A considerable amount of radioactive waste is generated by the production and usage of nuclear energy. The disposal of this waste is strictly regulated due to its toxicity to all living beings and the environment.
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In response to the rapid increase in human demand for nuclear energy, new materials and technologies are projected to play a vital role in developing sophisticated nuclear energy systems.
Technology innovation is critical to waste and environmental management. This technological achievement involves the development of materials that can be used for safe disposal, classification, storage, and tracking or radioactive nuclear waste.
The wide range of potential uses for nanomaterials and nanotechnologies, which have received a great deal of attention recently, might help the development of safe nuclear energy systems and their safe disposal. The relevance of nanotechnology in the safe disposal of nuclear waste is explored in this article.
What Techniques Are Currently in Practice to Clear Nuclear Waste?
Radionuclides, due to their extremely long half-life, are a major problem in clearing up or decontamination of nuclear waste. Researchers have proposed several techniques for cleaning soluble radionuclides, including membrane separation, ion exchange, and chemical precipitation.
Current wastewater treatment and solid waste disposal procedures are unsuitable for dealing with radioactive wastewater. Furthermore, the amounts of certain radionuclides in wastewater may be substantially lower than those of other components. As a result, high-efficiency selective removal is required.
With the advent of nanomaterials and nanotechnology, industries can now design and manufacture new specialized functional materials on a nanoscale. The unique physical and chemical features of nanomaterials, including the effects of nanoscale, high chemical reactivity, and greater specific surface area, have made them an excellent choice for the safe disposal of radioactive nuclear waste.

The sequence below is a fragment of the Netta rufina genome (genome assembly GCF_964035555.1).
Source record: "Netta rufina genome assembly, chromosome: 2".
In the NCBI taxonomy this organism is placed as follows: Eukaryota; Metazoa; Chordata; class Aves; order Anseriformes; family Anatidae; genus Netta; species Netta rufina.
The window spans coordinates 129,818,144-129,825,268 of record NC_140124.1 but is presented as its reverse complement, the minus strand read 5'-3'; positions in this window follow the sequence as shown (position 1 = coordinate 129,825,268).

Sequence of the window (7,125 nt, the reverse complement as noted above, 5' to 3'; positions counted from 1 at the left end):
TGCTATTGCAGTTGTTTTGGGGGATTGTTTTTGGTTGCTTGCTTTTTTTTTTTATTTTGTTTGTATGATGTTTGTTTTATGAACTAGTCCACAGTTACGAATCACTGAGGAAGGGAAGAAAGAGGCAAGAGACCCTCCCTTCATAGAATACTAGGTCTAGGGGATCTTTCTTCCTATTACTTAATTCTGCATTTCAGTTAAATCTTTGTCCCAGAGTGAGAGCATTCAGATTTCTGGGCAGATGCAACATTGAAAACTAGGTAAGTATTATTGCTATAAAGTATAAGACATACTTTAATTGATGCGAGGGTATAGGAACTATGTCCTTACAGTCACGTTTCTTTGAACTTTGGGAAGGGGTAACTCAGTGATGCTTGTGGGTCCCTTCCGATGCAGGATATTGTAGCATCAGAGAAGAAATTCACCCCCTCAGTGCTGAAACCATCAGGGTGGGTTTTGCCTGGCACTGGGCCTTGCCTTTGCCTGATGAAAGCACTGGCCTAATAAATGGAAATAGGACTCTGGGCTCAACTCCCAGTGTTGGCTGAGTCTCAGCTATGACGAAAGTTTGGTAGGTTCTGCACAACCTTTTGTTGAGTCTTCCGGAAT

Techniques Used to Decontaminate Nuclear Waste?
Different types of nanomaterials are currently being used to clear nuclear waste or remove the radioactive components. Adsorption is known for its excellent performance in removing soluble maters from wastewater.
Because of their higher specific surface area and stable nanostructure, nanomaterials have a great proclivity for diverse interfacial interactions. This is required for high-efficiency selective adsorption of soluble radionuclides in wastewater than standard materials.
An article published in the journal Environmental Science Nano discusses various techniques from nanotechnology for the decontamination of nuclear waste. One of the most efficient ways to clean nuclear waste is the use of carbon nanotubes (CNT).
Role of Carbon-based Nanomaterials in Decontaminating Nuclear Waste
CNTs, because of their exceptional physicochemical properties, have the potential to be stabilized with other atoms. CNTs, when used as an adsorbent, were discovered to be capable of isolating radionuclides from nuclear waste streams.
To boost the adsorption capacity of CNTs, the chemical modification of their surfaces has been widely investigated to create a high number of functional groups on the surfaces of CNTs, resulting in better radionuclide removal.
Apart from CNTs being used as a chemical adsorbent, they have also been used as an electrically switched ion exchanger to remove radioactive cesium ions from nuclear wastewater.